Planet Poker: the first online poker room
On January 1, 2023, online poker turned 25 years old. In this article, you will learn all the details of the "pioneer" of our industry.
History of Planet Poker
- Launch and first games
- RNG hack
- Game over
- Who is Randy Blumer
The development of the Internet in the 90s drew the attention of many entrepreneurs who understood the opportunity to globalize their businesses. After the world's first online casino, InterCasino, opened in 1996, it was a matter of time before a similar poker site was launched.
After all, back in 1995, Todd Mummert and Greg Reynolds engineered a script for an IRC web chat with a text interface and a poker bot that dealt cards. Players in it received a thousand "conditional dollars" and made bets with those. A year later, 2AM Poker was launched, where players could get real $100 by stuffing one million local chips
In 1997, the CardPlayer website added an advertisement inviting players to test a new poker application with games for real money.
Launch and first games
Such ads were posted by the Canadian engineer Randy Blumer. After a few months, his team released the first version of their product.
On January 1, 1998, the first online real money hand was played on a $3/$6 Limit Hold'em table in the Planet Poker client.
In February of the same year, a night-long session was played for the first time, but there was never more than one table. This was mainly because it was possible only to deposit via a bank check.
Therefore, they quickly introduced the option of transfer using cards. To increase the room's attractiveness, they added new games popular among Americans (Omaha, Stud, Draw Poker), more stakes, 25% rakeback via a first deposit bonus, and sound effects.
Of course, Planet Poker faced many problems after its launch, like any startup. Some of them were caused by the nuances of the Internet at the end of the 20th century, but software flaws played a decisive role.
The team faced a dilemma: ensuring a stable operation and implementing many new options simultaneously was necessary.
And this is even though the platform's development was done by a third-party company: ASF Software. Also, the increased load on the Costa Rican servers led to connectivity issues that restricted players from entering the lobby for several days.
With the birth of the first room, debates about a "rigged RNG" reached the headlines.
At first, Planet Poker hired Mike Caro (who did the math for Doyle Brunson's "Super System") to help calm down the players and assure everyone that the cards in the room were dealt correctly. Then even the random number generator algorithms were published, but the "goodwill" gesture had the opposite effect.
A group of programmers from Citigal Inc found that the Planet Poker RNG didn't shuffle the cards correctly and even created a program that could predict the cards of opponents and the next streets on the flop.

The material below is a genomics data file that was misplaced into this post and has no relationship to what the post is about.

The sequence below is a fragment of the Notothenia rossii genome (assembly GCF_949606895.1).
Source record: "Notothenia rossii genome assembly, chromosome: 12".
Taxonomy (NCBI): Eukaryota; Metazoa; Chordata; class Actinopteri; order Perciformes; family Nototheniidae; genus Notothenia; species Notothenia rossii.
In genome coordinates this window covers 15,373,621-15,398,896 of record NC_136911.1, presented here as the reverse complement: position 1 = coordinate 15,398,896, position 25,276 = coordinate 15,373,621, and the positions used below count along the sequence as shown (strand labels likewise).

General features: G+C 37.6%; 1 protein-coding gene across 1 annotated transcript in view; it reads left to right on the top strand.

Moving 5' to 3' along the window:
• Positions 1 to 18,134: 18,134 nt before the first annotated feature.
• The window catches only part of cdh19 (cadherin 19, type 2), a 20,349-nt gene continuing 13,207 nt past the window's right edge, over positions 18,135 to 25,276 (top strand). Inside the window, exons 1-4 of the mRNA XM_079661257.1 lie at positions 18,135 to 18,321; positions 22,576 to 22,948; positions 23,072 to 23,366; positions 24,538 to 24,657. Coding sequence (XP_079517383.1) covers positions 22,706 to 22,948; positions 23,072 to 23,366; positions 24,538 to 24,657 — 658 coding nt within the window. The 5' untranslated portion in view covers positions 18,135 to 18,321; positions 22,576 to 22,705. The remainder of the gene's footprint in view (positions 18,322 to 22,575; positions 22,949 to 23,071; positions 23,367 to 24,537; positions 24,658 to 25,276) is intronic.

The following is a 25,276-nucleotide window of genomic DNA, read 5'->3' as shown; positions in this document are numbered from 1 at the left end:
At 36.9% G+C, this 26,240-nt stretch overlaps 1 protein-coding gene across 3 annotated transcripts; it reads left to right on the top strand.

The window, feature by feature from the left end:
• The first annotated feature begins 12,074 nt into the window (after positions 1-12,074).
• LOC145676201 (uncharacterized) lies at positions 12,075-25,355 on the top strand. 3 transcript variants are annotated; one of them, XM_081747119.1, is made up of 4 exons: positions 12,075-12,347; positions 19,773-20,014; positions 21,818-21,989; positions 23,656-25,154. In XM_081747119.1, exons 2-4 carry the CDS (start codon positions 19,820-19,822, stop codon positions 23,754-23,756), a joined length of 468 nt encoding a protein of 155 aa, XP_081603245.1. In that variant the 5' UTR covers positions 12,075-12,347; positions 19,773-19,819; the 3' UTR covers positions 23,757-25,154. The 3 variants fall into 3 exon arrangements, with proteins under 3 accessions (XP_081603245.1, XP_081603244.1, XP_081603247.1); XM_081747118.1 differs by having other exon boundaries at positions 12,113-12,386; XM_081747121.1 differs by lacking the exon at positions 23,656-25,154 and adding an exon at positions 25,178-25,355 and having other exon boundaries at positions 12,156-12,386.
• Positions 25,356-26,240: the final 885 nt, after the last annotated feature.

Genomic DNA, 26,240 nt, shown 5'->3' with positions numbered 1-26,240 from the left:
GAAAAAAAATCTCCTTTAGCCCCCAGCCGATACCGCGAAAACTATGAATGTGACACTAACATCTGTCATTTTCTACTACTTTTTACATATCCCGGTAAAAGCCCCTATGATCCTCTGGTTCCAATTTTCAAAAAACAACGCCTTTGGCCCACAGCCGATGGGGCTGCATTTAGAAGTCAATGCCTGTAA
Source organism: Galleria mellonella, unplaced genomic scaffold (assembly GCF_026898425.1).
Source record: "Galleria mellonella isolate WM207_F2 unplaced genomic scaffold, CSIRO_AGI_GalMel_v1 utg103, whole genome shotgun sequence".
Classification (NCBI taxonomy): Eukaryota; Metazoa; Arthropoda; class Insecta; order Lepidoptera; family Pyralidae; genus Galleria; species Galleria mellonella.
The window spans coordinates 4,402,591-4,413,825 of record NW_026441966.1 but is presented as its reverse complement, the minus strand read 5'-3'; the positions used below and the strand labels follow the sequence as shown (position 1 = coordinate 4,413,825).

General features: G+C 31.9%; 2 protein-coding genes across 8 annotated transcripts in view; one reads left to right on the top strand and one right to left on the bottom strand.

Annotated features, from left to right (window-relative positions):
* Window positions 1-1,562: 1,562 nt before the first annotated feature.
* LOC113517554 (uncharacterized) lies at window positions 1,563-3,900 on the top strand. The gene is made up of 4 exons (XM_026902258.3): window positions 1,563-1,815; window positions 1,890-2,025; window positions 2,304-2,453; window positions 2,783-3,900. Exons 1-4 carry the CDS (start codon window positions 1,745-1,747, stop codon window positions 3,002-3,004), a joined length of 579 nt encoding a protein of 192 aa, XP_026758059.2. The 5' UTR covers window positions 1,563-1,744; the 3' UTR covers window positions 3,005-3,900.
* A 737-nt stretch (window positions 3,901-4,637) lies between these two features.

Of course, Acekicker Holdings, engaged in the room software, quickly reported that all the vulnerabilities were fixed and the RNG was fully compliant with probability theory. However, Planet Poker's reputation was irreparably damaged.
A year after opening its doors, Planet Poker met its first competitor: Paradise Poker, which from the start had not only a more advanced client but also began cooperation with another young company — Google. Therefore, Paradise was the first in the search results.
Until 2001, booth rooms featured similar traffic, but then several sites destined to radically change online poker were launched: PokerStars, partypoker, and UltimateBet, so Planet Poker gradually turned into a small platform with a "vintage atmosphere."
In 2006, after adopting the UIGEA act in the USA, Planet Poker stopped accepting deposits and switched to a subscription-based model. In this form, the site lasted until 2017, when it was finally closed.
Who is Randy Blumer?
Nowadays, this name is known by a small number of players, although Randy Blumer can be rightly called the "father of online poker," the one who was able to raise $30,000 in investments to launch his project.
He met the game in the 6th grade and arrived in Las Vegas after his 21st birthday. Randy is a naval engineer and worked in the Canadian navy. After retiring early, he decided to devote himself to online poker, although, according to him:
"Everyone said that this idea would never succeed. There were a lot of people who opposed the Planet Poker project."
And even though the room eventually closed, it was primarily thanks to its founder that online poker was born as we know it. Randy Spoke in detail about himself and Planet Poker on Joe Ingram's podcast.
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